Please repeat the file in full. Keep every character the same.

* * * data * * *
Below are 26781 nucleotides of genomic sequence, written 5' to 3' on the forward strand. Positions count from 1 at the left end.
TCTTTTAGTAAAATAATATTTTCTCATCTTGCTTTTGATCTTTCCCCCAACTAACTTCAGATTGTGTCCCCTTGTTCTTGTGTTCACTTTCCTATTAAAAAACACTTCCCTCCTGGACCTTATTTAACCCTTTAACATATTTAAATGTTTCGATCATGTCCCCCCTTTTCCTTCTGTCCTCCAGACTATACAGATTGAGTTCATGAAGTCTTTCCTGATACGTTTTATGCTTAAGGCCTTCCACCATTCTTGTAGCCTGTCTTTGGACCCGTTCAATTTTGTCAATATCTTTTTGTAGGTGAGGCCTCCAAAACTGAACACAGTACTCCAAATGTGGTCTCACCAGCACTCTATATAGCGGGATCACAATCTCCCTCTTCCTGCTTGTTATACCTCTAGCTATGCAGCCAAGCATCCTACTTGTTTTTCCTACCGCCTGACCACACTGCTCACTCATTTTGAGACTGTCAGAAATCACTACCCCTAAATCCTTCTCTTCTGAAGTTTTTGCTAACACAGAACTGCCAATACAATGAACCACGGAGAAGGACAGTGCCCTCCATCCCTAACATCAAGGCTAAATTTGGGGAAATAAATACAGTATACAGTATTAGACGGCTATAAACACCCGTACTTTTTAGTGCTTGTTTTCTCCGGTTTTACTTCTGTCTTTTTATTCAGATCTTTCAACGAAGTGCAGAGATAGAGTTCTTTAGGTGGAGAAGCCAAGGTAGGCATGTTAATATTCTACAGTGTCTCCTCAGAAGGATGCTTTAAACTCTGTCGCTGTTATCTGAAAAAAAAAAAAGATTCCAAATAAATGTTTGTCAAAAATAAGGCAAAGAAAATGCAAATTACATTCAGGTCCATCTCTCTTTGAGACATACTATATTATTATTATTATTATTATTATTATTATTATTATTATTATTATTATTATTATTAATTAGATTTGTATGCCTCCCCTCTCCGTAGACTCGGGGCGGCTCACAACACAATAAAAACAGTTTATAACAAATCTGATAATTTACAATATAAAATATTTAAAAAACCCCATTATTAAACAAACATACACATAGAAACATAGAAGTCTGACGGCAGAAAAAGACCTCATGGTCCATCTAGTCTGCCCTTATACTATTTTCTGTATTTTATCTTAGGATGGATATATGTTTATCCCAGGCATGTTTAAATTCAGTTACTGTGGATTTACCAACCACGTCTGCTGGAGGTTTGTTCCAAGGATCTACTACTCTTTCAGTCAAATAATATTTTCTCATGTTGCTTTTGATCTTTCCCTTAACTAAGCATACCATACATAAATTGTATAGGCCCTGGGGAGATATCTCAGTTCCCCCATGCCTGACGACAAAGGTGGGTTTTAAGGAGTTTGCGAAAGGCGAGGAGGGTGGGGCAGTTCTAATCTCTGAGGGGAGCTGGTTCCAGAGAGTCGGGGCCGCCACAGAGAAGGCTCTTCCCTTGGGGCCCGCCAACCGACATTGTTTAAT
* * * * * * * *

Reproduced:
Below are 26781 nucleotides of genomic sequence, written 5' to 3' on the forward strand. Positions count from 1 at the left end.
TCTTTTAGTAAAATAATATTTTCTCATCTTGCTTTTGATCTTTCCCCCAACTAACTTCAGATTGTGTCCCCTTGTTCTTGTGTTCACTTTCCTATTAAAAAACACTTCCCTCCTGGACCTTATTTAACCCTTTAACATATTTAAATGTTTCGATCATGTCCCCCCTTTTCCTTCTGTCCTCCAGACTATACAGATTGAGTTCATGAAGTCTTTCCTGATACGTTTTATGCTTAAGGCCTTCCACCATTCTTGTAGCCTGTCTTTGGACCCGTTCAATTTTGTCAATATCTTTTTGTAGGTGAGGCCTCCAAAACTGAACACAGTACTCCAAATGTGGTCTCACCAGCACTCTATATAGCGGGATCACAATCTCCCTCTTCCTGCTTGTTATACCTCTAGCTATGCAGCCAAGCATCCTACTTGTTTTTCCTACCGCCTGACCACACTGCTCACTCATTTTGAGACTGTCAGAAATCACTACCCCTAAATCCTTCTCTTCTGAAGTTTTTGCTAACACAGAACTGCCAATACAATGAACCACGGAGAAGGACAGTGCCCTCCATCCCTAACATCAAGGCTAAATTTGGGGAAATAAATACAGTATACAGTATTAGACGGCTATAAACACCCGTACTTTTTAGTGCTTGTTTTCTCCGGTTTTACTTCTGTCTTTTTATTCAGATCTTTCAACGAAGTGCAGAGATAGAGTTCTTTAGGTGGAGAAGCCAAGGTAGGCATGTTAATATTCTACAGTGTCTCCTCAGAAGGATGCTTTAAACTCTGTCGCTGTTATCTGAAAAAAAAAAAAGATTCCAAATAAATGTTTGTCAAAAATAAGGCAAAGAAAATGCAAATTACATTCAGGTCCATCTCTCTTTGAGACATACTATATTATTATTATTATTATTATTATTATTATTATTATTATTATTATTATTATTATTAATTAGATTTGTATGCCTCCCCTCTCCGTAGACTCGGGGCGGCTCACAACACAATAAAAACAGTTTATAACAAATCTGATAATTTACAATATAAAATATTTAAAAAACCCCATTATTAAACAAACATACACATAGAAACATAGAAGTCTGACGGCAGAAAAAGACCTCATGGTCCATCTAGTCTGCCCTTATACTATTTTCTGTATTTTATCTTAGGATGGATATATGTTTATCCCAGGCATGTTTAAATTCAGTTACTGTGGATTTACCAACCACGTCTGCTGGAGGTTTGTTCCAAGGATCTACTACTCTTTCAGTCAAATAATATTTTCTCATGTTGCTTTTGATCTTTCCCTTAACTAAGCATACCATACATAAATTGTATAGGCCCTGGGGAGATATCTCAGTTCCCCCATGCCTGACGACAAAGGTGGGTTTTAAGGAGTTTGCGAAAGGCGAGGAGGGTGGGGCAGTTCTAATCTCTGAGGGGAGCTGGTTCCAGAGAGTCGGGGCCGCCACAGAGAAGGCTCTTCCCTTGGGGCCCGCCAACCGACATTGTTTAAT